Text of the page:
This was our daily routine. We had reached acceptance level of the harsh climate and the rigid schedule. One fine day, we came to know that Physics lecture was cancelled that day and we felt how the prisoners felt when they listened to the music Andy Dufresne played in the Shawshank prison. We couldn’t think of anything else other than going to Panambur beach. We hurried back to our room, packed a backpack with sunscreen and towels and we left for the beach. It was a journey to remember. The pleasant glitch in our matrix. Those 3 hours we spent there was the break we deserved. It was a brief moment of bliss. The sunset was captivating. The sound of the waves soothed our souls. Coming back was the hard part. As I sat on the bus, I realised that come morning, we would have to get back to the same routine. One of those ‘Don’t be sad that it ended, be happy that it happened’ moments. After some time, probably in the mid of April, we found out that most of our classmates used to go to a nearby gaming centre and play Counter-Strike during the lunch break and after college hours. That was it. There was no stopping us from then on. We used to run to the cyber cafe an start gaming as soon as we got out of the college. We used to make teams and strategies beforehand so that we wouldn’t lose gaming time. Dixit and I once drew maps, pie carts and histograms as part of our preparation for a match against another batch. The friends we made there were really special even though it was for a couple of months. The cyber cafe acted as a uniting factor for all of us. The best part, for the three of us, was when our parents used to come to visit us. We would look forward to it every single time. Not having to count the money we spend on dinner was the best part when they came.

We had stayed in room 207 for such a long time that was acquainted with all the Hotel staff. It was our home sweet home. It would be an utter disgrace to the room if I didn’t mention the time when Dixit was with his parents in a separate room and Lale and I were sleeping peacefully only to be waken up by a sound which was as if a Helicopter had landed on top of our roof. I was convinced that it was the beginning of an alien invasion. Both of us were freaked out. Only when we turned the lights on we realised that it was just our AC giving up on us. Dixit doesn’t know what he missed. We used to spend most of the evening playing cricket with softball inside our room. I used to record using my Galaxy Note 2 in slow-motion to check for LBW’s. That’s how organised we were. I don’t know If I have to be proud of it or not. I used to be awake till 1:00 with Dixit whereas Lale would curl up in his blanket and sleep around 9. We used to talk about random stuff, which would eventually begin to lead to a discussion about ghosts and end up scaring us both. Lale and I used to watch Harry Potter all the time while being criticised by Dixit every time and each time we would call him a ‘filthy little mudblood’. Those were small moments of happiness which would relieve stress and relax us. I used to run in the beginning. I used to go to a very sophisticated colony and used to jog for about an hour only to come back to our room soaked in sweat. One other thing Dixit missed was “The Walk”. It was a gloomy evening, with clouds above our heads. Not something we saw every day. Dixit was out with his parents, That is when I thought it would be perfect to go for a walk and Lale for once agreed instantaneously. We walked for about 2 hours covering unknown residential colonies in sub-urban Mangalore. It was a walk to remember.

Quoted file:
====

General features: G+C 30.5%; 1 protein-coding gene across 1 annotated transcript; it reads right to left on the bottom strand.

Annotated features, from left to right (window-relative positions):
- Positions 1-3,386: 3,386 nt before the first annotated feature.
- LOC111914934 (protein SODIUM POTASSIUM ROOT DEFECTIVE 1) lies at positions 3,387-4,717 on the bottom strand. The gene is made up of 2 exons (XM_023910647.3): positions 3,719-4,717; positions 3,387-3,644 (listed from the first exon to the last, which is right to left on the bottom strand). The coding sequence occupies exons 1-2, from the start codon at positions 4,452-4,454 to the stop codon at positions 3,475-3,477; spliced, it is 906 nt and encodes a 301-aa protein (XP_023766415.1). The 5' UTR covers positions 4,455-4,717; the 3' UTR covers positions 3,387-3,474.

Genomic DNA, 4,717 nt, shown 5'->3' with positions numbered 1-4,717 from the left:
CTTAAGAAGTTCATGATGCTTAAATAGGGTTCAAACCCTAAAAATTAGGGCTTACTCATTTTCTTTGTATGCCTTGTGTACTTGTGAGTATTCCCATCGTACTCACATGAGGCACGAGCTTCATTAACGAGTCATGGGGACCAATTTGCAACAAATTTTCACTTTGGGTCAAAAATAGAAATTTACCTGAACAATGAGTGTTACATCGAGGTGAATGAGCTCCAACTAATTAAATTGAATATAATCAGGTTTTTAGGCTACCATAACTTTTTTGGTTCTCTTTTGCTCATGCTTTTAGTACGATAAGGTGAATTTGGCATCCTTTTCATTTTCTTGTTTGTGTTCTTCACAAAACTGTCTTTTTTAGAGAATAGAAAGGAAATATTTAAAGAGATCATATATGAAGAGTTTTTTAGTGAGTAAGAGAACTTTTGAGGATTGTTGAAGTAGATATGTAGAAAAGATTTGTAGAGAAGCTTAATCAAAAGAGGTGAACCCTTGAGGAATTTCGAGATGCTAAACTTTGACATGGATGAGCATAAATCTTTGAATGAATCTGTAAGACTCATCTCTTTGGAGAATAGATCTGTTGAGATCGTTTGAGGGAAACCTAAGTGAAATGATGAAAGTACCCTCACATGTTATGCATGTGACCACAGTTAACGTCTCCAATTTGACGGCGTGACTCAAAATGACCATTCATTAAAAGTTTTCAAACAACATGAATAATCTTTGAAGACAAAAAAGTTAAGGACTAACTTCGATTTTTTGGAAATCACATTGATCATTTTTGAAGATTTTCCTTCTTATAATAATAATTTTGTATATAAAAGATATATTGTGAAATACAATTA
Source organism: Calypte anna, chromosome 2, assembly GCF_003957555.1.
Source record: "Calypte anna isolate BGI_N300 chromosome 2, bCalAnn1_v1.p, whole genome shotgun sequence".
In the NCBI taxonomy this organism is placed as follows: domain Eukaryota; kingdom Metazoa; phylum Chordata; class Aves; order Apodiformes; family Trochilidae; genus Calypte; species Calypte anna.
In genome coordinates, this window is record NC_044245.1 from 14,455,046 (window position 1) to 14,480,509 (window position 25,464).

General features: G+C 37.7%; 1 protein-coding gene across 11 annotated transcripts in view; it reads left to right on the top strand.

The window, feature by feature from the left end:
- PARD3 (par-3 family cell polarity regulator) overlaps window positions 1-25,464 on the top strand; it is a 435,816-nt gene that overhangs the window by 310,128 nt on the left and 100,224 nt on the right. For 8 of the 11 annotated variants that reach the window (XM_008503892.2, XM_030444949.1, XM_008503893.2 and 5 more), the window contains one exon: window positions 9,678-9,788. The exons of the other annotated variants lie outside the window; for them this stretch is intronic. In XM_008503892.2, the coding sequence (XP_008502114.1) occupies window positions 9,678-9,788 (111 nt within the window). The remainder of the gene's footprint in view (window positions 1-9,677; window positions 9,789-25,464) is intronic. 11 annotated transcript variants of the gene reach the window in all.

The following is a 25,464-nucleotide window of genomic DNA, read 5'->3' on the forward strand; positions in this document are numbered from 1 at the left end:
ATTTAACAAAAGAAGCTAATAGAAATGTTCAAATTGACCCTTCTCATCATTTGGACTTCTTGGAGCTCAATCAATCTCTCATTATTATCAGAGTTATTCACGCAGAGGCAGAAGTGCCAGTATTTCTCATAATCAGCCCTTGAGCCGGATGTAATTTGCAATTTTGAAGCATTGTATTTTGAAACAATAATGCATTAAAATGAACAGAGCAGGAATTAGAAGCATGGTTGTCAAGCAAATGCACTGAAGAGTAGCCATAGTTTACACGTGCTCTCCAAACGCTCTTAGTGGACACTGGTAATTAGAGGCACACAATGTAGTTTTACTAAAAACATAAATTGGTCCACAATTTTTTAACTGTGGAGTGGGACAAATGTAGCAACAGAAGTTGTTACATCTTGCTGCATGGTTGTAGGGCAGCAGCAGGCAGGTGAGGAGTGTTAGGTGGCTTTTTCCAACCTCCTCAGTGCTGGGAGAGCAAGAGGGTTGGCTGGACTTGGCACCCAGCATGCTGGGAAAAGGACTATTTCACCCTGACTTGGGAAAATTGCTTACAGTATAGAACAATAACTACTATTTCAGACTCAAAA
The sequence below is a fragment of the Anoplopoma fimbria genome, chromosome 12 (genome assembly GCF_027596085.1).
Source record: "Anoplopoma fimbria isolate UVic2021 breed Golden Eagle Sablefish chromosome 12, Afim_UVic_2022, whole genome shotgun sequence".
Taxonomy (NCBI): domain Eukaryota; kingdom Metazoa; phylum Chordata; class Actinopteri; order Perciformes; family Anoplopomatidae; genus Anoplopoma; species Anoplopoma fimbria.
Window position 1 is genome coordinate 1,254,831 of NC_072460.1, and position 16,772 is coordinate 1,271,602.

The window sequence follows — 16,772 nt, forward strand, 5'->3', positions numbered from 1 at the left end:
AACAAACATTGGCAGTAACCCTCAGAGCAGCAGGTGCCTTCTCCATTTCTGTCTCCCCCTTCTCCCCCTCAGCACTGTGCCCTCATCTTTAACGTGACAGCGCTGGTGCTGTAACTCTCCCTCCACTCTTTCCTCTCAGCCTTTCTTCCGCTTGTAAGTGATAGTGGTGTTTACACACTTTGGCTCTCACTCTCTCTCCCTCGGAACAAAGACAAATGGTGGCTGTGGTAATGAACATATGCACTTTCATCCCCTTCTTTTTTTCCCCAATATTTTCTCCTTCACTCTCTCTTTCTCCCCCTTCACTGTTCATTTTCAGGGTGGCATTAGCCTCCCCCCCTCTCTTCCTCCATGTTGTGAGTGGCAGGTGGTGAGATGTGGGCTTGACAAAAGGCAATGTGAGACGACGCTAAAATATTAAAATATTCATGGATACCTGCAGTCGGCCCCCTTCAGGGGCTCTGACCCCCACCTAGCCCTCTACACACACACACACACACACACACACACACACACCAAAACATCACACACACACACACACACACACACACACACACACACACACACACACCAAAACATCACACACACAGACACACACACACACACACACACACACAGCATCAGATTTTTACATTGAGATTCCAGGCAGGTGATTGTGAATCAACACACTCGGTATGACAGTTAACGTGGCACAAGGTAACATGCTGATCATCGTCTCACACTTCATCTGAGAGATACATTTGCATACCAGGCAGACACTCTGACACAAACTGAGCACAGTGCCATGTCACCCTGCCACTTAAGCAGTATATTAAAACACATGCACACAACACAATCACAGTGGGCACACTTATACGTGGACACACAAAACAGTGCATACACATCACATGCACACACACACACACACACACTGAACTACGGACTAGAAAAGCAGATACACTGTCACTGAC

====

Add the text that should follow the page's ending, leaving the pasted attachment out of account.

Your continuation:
In retrospect, the time we spent in Mangalore was something special for all three of us. I used to tell both of them that we would get to know each other very well if we decide to go together and we surely did. And the people we met in Mangalore were incredible. It was like we were exposed to a whole new way of lifestyle, language and mindset. The three of us left to Mysore three or four days before our course ended. Dixit and I had 100% attendance and that gave us a sense of accomplishment. The sad part was after we left, our classmates took a group photo on the last day and three seats were empty in the third row. What was more saddening was that Dixit lost my Slazenger cricket bat while coming back. The bat with which we played hours together. Gone in an instant. I don’t hold it against him though. While coming back, we were sure that we would nail each and every test and exam in Sadvidya. Funny how that turned out. Mangalore was something special to me personally. The time I spent there is something I will never forget for the rest of my life and I am sure it is the same with them also. If we hadn’t gone there, we might not have been such good friends as we are now, I don’t know. But it surely deepened what we had. The hostile climate, the tight study schedule, the compromises we made, none of it accounts to the fun we had during our time at Expert. It was fun in its own way. I cannot say that it didn’t help me academically. The time we spent there, was definitely the time of our lives. If not the best, but we did make some really good memories there. As my Whatsapp status read the day we left to Mysore –

Thank you, Mangalore.